day #7

(11/08/06) It turned to face me as I stopped, and I was able to get a better look at it in the light. Its skin was a transluscent, glistening gray, only partly obscuring an array of countless sensors and wires beneath the surface. Its face was covered in a similar film, but thinner, allowing more of the inner workings to show. Bare strands of metal lined the face in place of muscles, and its eyes were glass globes fitted with camera-like apertures in place of pupils. It looked at me, almost sadly, and asked, "am I no different from these creatures?" "No, you're nothing like them. They're beautiful works of art, but you're alive. You can think." "Am I?" "Well, yes. You're self-sufficient. You can move around and act of your own accord, and respond to external stimuli." "But I can't reproduce. Isn't that the most basic requirement of life?" "Certainly not. There exist a plenitude of sterile creatures in the world, either by accident or by design, that are definitely alive. Hybrids like donkeys will never reproduce, but they're alive. Worker ants can't reproduce, either, but they are alive as well." "But they descended from other living things. I was created." "Isn't the fact that you're asking me these questions proof enough? You're not clockwork. You're a completely self-contained, complex autonomous system no different from me. And you're intelligent enough to question your own meaning." "Is that enough?" "I don't know. I think it is. But I think this is a conclusion you're going to have to come to on your own. I can help, but it's ultimately up to you." When I awoke that day, I was almost disappointed with myself. I mean, seriously. What does it mean to be alive? What does it mean to be human? These were some of the most basic questions of sci-fi. They were cliché. Why'd I have to go and waste my sleep time on such trivialities? Because it was important to me, obviously. These were important issues; just because they've been covered before in countless pulp stories doesn't mean they're not. And though I've pretty much made up my own mind about it, I am trying to create something that can think for itself. And if I do somehow succeed in creating a human-level intelligence, these questions are surely going to be important to it. And no amount of telling it, "oh, that's been done before" is going to make it any less real.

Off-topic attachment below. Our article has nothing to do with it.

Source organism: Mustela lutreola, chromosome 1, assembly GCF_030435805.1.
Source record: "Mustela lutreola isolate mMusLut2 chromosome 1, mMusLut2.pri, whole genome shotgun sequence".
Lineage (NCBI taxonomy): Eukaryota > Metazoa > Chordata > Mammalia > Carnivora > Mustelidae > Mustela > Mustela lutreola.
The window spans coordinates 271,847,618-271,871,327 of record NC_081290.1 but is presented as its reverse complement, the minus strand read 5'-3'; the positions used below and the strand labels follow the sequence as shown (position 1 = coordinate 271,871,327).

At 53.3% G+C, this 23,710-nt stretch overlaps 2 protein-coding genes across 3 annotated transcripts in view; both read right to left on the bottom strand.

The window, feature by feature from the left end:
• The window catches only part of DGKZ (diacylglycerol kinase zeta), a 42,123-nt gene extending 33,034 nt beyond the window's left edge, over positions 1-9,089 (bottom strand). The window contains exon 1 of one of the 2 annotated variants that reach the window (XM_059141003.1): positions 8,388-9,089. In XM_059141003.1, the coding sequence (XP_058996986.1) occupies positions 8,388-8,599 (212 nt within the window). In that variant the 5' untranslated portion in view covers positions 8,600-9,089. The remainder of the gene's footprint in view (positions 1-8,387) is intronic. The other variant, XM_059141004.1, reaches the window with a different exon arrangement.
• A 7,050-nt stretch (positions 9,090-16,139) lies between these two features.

That said, I didn't have any solution. It would have to be a problem I faced when I came to it. I had no idea what form the question might take, and no sense of... the personality of the robot to take into account in dealing with it. I had the sense that the librarian at the library was getting sick of me, so I decided to head to the coffee shop after work instead. And, to be honest, it had been almost a week since I'd gone and I was curious what Joseph was up to. He wasn't there when I arrived, so I sat down and started jotting down pseudo-code for a brain. When my first cup of coffee was starting to get cold, he showed up. Looking a bit more haggard than usual, he said, "Hi, Cadmilus." "Hey, Joe. Have you been getting enough sleep?" He laughed nervously, "Hardly any. Is it really that obvious?" "Yeah, it is. What's up?" "I think I've hit on something. These guys, you know how their whole raison d'être is to achieve enlightenment or whatever by blotting out the conscious mind and allowing the dreaming mind to interact with the physical world, right? Sorta like sleepwalking." "Yeah." "Well, based on what I've read, I think that the inverse might be possible, too." "The inverse?" "I think it's possible for the physical body to enter the dream realm." "Okay, yeah. You're insane. You know I'm a staunch materialist. This is nonsense." "No, no. That's fine. You don't have to think of it as literally entering another world. Think of it as... how can I put it? It's like lucid dreaming, except on steroids. That's just your conscious mind controlling your dreams. This, you'd retain full control of your physical body and all your senses." "That sounds a little more sensible. But I'm still a bit confused. What exactly does that mean?" "Well, it's similar to what they're doing. Their perception of reality is altered by their subconscious, dreaming mind, and that's what dictates their behavior. So they still go about their daily business, but like they're in a dream. Because they /are/ dreaming. This would be the same, but you don't have to submit to your subconscious. You'd be in complete control." "Alright, maybe you're not insane, but I still think you're crazy. And this is still worrying. It sounds like it could be dangerous." "I know, I know. I haven't tried anything yet; don't worry. If I do, I want to make sure I believe it's safe before I attempt it. I want to make sure I can 'turn it off,' as it were. But anyways, enough about me. How're you coming along?" "I don't know... I'm still a little worried. You don't look well. But alright. It's coming along well. The design's solid enough that I think I can start building prototypes soon. The main hurdle is still the central nervous system – especially the brain." "Cool." "And I had another dream about it, last night." "I'm not surprised. Tell me about it." So I told him about the garden, and the automatons that populated it. "And I saw the robot there, too. And I got a better look at it this time; I even got some ideas for the design from it. And it asked me if it was any different from the other creatures in the garden, and it asked me if it was alive." "Ah, interesting. I don't suppose there was a single large tree in the center of the garden, was there?" I couldn't remember if I saw one or not. I replied, "I don't know. There could have been. Why?" "The garden sounded like the garden of Eden. Which makes sense; the rulers you mentioned that had these sorts of gardens built often had them patterned after the garden of Eden. So what did you tell it?" "I said it was. Heh, I said that it should be enough that it was like me." "In your own image, as it were." "Not in so many words, but yeah." "What's the robot going to look like?" "Well, the design so far is purely functional, not aesthetic. Although I did think about what we were talking about before, and decided that it should be roughly human adult-sized. The skin is going to be slightly transparent, not opaque. That will make it a little easier to locate & rectify any subcutaneous problems that emerge." "Male or female?" "Since it's not going to need or have any reproductive organs, I'm going to stay away from any sex-specific anatomy. So pretty much androgynous." "Makes sense. But sex (or perceived sex) is another thing that you shouldn't write off so quickly. Whether people perceive it as being 'male' or 'female' will affect how they interact with it. It may well be that you don't want to bias people's interactions one way or the other, but an undefined gender introduces its own set of problems." "Come on, as if I don't have enough to worry about. But it is something I'll think about. I doubt I'll end up assigning it a sex, in the end, though it's not something I should blindly ignore." "Right. Especially because you have, not only other people's perception of it to consider, but the fact that it will develop a self-image based partly on how people interact with it. Speaking of which, do you have any ideas on the design of the brain?" "Not a whole lot yet, to be honest. The literature on the subject is really dense, and still there's a lot even the experts in the field don't understand. Which makes my task of understanding what's written on it all the more difficult. But I have decided I am most likely going to do most of the work in software." "Probably a good idea. Do you think that'll affect the performance at all?" "Maybe a little bit, but not enough to be a factor in the decision. The programming's going to be done on embedded, special-purpose chips, so it amounts to as if I was doing it in hardware." "Ahh, good. Well, it's getting sorta late. ... Okay, maybe not so late but I haven't slept much and I'm exhausted. Keep me updated on how things are going." "Sure thing. And hey, be careful with what you're doing, okay?" "I will." Modeling an adult human brain was far too much for me. I began, then, looking into embryology for guidance. If I could somehow grow the brain from simpler parts, my task would be easier. And I didn't want to replicate the anatomy of the brain itself, I wanted to replicate behavior. The closer I got to doing so, the closer the resultant anatomy should resemble human biology. Maybe. There was always the chance that I'd hit on something structurally very different, but similar in function. total 9092 words that's 1575 words for the day. Not bad for a full work-day. Of course, I should be at 13328. I should probably go back & "fix" the day #s. Since it's actually the 8th, now.